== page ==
Another cool thing we did in Ubon this year was go to a national park in Amphoe Khong Chiam. I'm pretty sure the park was called Pha Taem National Park, but can't be 100% positive as I feigned sleeping in the backseat of the car as we passed through the Park Ranger gate (Entrance fee collection area). Ya see, for a Thai it is about 20-40 baht (around a dollar) to enter the national parks here. For a foreigner it is about 400 baht (nearer to $10 but a still decent chunk of change). Usually we can get in by talking to the rangers and showing them my passport, visas, work permit, etc, but it's a hassle and hit or miss. This time I just let the family do the talking and acted like I was snoozin' away in the back seat!Anyway, one of the coolest places we saw was an area where there were natural stone formations, formed from centuries of erosion. The stone pillars have larger flatter stones resting precariously on top, giving them a mushroom shape. It was fun to run up amongst the sandstone giants, climb, get cut up on the rocks, take pictures, etc. Felt like a kid on a playground.Although I never made it to Arches in Utah before it collapsed, I'm sure I would have thought it was just as cool as Sao Chaliang. Just being under the "stone mushrooms" was exciting. Spooky too, thinking that one day that one piece of sand or rock will erode away that causes the top stone to teeter off it's pedestal and onto someone's head. I climbed to the top of one of the smaller rocks, not a mushroom, and it was pretty sturdy (and sharp!) got a nice little strawberry burn on my leg from it.After Sao Chaliang, we headed off to a cliff that overlooks a forested area and the Mekong river that is a natural border between Laos and Thailand. The cliff attracts tourists for a few different reasons. First of all, this is said to be the most eastern point of Thailand, so during the new year, Thais will come to the cliffs to be the first to see the first sunrise of the new year. There are viewing points set up for this as well as one for viewing the final sunset of the previous year towards the west.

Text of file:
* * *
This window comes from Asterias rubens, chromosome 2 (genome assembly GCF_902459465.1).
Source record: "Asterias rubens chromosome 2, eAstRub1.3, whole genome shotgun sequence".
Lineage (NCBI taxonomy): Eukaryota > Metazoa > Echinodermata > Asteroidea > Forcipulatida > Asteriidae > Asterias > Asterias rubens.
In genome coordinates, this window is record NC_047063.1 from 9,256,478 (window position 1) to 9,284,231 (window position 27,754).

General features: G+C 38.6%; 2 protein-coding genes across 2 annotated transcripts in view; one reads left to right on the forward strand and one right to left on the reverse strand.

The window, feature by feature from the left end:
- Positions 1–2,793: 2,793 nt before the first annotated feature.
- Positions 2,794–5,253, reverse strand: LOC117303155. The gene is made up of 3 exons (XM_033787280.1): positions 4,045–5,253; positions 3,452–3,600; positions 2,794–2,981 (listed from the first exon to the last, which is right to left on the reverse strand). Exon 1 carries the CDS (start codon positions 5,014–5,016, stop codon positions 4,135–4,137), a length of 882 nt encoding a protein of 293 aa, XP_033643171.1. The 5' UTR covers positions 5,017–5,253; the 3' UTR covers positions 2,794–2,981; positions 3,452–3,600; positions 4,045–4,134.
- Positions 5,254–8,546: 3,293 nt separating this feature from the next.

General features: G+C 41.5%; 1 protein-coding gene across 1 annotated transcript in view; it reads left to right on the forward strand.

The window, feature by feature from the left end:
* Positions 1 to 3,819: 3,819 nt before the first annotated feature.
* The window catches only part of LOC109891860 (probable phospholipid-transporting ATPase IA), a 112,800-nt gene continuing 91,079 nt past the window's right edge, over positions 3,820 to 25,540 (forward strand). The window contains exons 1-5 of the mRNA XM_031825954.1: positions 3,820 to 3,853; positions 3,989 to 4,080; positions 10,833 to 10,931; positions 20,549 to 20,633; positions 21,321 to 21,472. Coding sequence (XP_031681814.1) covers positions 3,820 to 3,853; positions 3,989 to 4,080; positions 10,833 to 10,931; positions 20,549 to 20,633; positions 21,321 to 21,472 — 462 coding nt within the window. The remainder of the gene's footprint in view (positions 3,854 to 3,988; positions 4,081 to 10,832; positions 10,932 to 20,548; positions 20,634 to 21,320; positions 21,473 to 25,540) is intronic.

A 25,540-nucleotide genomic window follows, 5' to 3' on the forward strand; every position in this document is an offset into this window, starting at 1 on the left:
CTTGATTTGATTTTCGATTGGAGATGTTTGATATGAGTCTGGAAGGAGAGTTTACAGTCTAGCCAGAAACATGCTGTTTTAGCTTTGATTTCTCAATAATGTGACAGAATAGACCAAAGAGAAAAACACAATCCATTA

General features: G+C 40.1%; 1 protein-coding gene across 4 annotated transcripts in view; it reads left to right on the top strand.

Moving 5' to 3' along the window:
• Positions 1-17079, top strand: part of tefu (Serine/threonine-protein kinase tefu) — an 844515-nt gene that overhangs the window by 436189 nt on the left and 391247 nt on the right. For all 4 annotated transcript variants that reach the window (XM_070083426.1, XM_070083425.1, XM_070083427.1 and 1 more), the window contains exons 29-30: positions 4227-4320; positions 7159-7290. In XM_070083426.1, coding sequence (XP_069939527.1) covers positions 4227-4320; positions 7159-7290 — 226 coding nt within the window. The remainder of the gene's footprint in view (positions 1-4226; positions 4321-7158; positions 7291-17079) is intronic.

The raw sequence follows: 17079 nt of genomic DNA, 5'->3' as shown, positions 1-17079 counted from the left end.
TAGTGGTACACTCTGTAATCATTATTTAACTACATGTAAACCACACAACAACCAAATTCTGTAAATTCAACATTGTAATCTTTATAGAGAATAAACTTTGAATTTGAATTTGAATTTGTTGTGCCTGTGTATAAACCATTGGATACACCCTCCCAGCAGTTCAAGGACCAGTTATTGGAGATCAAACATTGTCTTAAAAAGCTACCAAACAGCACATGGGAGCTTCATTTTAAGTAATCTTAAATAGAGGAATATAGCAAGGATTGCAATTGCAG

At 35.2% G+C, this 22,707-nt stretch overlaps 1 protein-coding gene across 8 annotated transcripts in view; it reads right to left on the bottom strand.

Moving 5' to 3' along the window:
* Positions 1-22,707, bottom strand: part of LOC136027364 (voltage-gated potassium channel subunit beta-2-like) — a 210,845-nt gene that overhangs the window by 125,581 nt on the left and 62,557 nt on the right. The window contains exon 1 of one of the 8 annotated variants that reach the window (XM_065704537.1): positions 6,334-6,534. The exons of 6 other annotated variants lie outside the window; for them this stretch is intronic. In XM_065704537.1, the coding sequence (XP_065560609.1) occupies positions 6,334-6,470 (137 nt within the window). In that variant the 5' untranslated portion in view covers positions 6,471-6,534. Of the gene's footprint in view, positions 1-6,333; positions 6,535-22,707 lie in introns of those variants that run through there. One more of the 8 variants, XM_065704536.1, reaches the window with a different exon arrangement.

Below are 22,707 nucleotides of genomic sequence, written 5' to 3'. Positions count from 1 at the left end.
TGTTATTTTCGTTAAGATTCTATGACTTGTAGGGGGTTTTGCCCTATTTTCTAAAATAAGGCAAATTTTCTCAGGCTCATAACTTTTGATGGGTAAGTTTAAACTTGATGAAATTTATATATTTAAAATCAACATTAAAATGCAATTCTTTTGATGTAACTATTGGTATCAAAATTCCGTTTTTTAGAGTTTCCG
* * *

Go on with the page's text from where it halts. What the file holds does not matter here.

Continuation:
Imagine a cliff, with probably a drop of 50-100 meters or so, and a pretty popular tourist attraction. You would assume there would be measures in place to protect people from falling off of the cliff, you know, a fence or some barrier. At Pha Taem there is no such protection. When we went there were a bunch of families and teenagers there, posing as close to the edge of the cliff as they dared. It just looked like a recipe for tragedy...two kids fooling around, pushing and being cool...a two year old gets away from his mother and curiously toddles his way to the edge and over...or even a simple misstep. The ground there is not flat, it is this eroded stone that is very uneven. Wearing slippahs, I stumbled several times during the day on the uneven surface. Even though Pha Taem doesn't have anything physically keeping people away from the very edge of the cliff, they do have this sign sitting about a meter (three feet!)from the edge...Hmmm? Actual Thai translation, "Danger, keep away"...a little different from "Danger, no poke!" For the life of me, I can't tell where they got this translation from?! Maybe it has something to do with "No pushing" but that is nowhere in the original Thai. Here are Bubbles and me, not poking by the way, getting brave.Anyway, we hiked to the bottom of the cliffs where there is a trail along the base of the cliff that goes about 2 kilometers or so. In areas of the cliff wall there are prehistoric wall paintings showing the way people lived thousands of years ago. There was some debate among our group as to whether or not the paintings were legit...either way, it was interesting to see. I'll have to post a picture of the paintings...I don't have one with me right now...all I have is one of us at the base of the cliffs...
Spring Break at the Rigg River Ranch (April 2014)
8 months ago